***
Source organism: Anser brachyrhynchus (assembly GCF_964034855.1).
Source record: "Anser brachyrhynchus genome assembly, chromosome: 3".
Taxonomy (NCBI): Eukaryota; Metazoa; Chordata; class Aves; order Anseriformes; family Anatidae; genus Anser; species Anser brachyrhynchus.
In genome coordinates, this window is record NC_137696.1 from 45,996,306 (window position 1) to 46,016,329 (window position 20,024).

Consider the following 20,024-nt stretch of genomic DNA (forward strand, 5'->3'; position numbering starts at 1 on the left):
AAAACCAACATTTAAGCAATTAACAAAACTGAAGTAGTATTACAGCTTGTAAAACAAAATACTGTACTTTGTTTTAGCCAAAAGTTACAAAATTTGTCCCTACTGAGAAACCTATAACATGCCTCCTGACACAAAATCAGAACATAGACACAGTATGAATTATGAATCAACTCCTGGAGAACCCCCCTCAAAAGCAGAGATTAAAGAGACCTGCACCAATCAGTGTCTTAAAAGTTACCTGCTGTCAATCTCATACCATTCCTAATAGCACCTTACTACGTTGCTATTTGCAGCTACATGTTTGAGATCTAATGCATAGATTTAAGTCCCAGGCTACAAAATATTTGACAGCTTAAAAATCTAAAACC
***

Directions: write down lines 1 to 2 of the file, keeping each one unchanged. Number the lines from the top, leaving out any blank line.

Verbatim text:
Source organism: Anser brachyrhynchus (assembly GCF_964034855.1).
Source record: "Anser brachyrhynchus genome assembly, chromosome: 3".